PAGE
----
WASHINGTON — Retailers, apparel brands and jewelry makers expressed concern over a regulation adopted by the Securities and Exchange Commission on Wednesday that requires companies to disclose information about their use of tin, gold and two other minerals mined in the Democratic Republic of the Congo and neighboring countries.
The SEC voted 3 to 2 to adopt the rule, which was included in the Dodd-Frank Act financial overhaul legislation passed by Congress in 2010 that increases SEC reporting requirements for public companies.
“The statute explains that the exploitation and trade of conflict minerals by armed groups is helping to finance conflict in the region and that the emergency humanitarian crisis there warrants these disclosure requirements,” said SEC chairman Mary L. Schapiro. “Congress intended to further the humanitarian goal of ending the extremely violent conflict in the DRC, which has been partially financed by conflict minerals originating in the DRC. Congress chose to use the securities laws disclosure requirements to accomplish its goal.”
The four target minerals are gold, tin, tantalum and tungsten. Tin is used in small amounts in buckles, zippers and buttons in apparel and gold is used in a wide variety of jewelry and accessories.
A broad swath of the business community has raised concerns to federal regulators about the potential costs of complying with the requirement and the difficulties associated with trying to track what are often trace amounts of minerals back to the Congo and its neighboring countries.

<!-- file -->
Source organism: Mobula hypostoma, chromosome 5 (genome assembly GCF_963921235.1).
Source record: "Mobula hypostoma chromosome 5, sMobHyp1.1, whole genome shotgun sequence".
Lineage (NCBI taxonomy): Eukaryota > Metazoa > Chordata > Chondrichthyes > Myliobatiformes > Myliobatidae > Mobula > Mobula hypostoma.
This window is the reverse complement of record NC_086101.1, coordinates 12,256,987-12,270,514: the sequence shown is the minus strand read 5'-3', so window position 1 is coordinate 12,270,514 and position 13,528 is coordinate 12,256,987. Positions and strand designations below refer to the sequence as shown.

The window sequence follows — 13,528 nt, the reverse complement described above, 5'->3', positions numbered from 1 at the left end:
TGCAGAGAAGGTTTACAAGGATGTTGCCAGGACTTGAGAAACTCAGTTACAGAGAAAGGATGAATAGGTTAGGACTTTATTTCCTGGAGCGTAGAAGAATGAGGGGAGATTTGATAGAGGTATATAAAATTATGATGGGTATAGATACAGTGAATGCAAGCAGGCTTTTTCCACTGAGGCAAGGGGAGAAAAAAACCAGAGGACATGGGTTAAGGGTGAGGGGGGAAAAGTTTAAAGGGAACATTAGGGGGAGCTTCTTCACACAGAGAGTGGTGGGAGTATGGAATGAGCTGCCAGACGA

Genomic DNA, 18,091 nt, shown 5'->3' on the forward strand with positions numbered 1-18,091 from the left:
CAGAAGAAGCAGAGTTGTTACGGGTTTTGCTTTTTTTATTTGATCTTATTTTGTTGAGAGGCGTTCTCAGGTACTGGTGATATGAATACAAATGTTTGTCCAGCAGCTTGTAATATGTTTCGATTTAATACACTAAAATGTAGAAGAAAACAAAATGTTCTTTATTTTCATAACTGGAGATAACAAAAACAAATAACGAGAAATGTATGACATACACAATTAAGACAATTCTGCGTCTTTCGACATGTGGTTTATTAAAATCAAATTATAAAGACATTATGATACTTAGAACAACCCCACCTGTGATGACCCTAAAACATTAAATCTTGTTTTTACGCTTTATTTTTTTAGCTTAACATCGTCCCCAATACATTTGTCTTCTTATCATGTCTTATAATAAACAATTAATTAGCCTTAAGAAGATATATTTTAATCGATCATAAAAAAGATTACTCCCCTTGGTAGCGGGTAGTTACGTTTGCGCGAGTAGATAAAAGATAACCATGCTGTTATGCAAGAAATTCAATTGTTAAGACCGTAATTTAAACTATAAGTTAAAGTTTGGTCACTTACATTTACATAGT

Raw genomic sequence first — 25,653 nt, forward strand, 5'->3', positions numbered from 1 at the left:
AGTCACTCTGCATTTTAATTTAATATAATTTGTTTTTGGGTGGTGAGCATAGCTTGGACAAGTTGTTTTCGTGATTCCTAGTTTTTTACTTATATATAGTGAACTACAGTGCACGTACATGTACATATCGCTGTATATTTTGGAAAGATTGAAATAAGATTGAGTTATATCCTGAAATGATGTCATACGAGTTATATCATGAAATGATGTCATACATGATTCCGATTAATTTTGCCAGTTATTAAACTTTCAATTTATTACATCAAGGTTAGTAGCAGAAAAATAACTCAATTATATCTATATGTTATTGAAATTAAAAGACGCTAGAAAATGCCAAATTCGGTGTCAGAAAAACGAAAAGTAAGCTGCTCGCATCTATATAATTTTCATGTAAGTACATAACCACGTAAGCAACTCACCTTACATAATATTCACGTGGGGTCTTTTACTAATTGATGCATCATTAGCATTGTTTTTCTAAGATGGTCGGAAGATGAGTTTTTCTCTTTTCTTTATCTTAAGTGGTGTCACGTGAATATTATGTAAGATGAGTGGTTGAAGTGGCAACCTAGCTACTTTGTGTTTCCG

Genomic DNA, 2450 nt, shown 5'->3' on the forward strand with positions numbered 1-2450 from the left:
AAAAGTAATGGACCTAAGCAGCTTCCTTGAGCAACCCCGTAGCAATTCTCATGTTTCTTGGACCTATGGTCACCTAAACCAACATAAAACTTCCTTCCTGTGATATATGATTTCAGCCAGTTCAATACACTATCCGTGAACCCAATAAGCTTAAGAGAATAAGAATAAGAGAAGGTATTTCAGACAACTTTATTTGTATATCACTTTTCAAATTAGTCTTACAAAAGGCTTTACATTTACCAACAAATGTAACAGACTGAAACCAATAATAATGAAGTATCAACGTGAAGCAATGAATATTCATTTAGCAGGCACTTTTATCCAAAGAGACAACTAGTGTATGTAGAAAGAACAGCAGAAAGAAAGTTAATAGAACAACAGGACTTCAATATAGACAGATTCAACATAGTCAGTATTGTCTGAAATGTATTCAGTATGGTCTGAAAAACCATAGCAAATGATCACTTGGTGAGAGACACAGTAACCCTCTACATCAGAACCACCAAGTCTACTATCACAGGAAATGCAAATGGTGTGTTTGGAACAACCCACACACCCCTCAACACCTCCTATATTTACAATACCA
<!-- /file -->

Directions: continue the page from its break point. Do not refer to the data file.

“Even if most of your product is not using tin, which is the case in our industry, and even if you are sure the tin you do use doesn’t come from the Congo or any surrounding countries in Africa — only 4 percent of the tin in the world comes from that region — you still have to go through all of the due diligence to prove it is not from the region,” said Nate Herman, vice president of international trade at the American Apparel & Footwear Association.
Several of AAFA’s members that make jewelry are impacted by the disclosure requirements on gold, which is more difficult to track because the gold supply chain is more diverse. While the disclosure rule applies to public companies, Herman said the implications are that any privately held firms that sell to public companies will also have to do due diligence in order for the public company to meet the rule.
“It is very complicated to get that much supply chain visibility,” said David French, senior vice president of government relations at the National Retail Federation. “Most of these minerals can be smelted and transformed multiple times…and tracking them all the way back to the source is complicated.”
Bill Hughes, senior vice president for government affairs at the Retail Industry Leaders Association, said while the regulation is “well intentioned and RILA supports the idea,” the general industry concern is that “all of the ores, including from the Congo region, go into smelters and get mixed together and it is difficult to know where they came from.”
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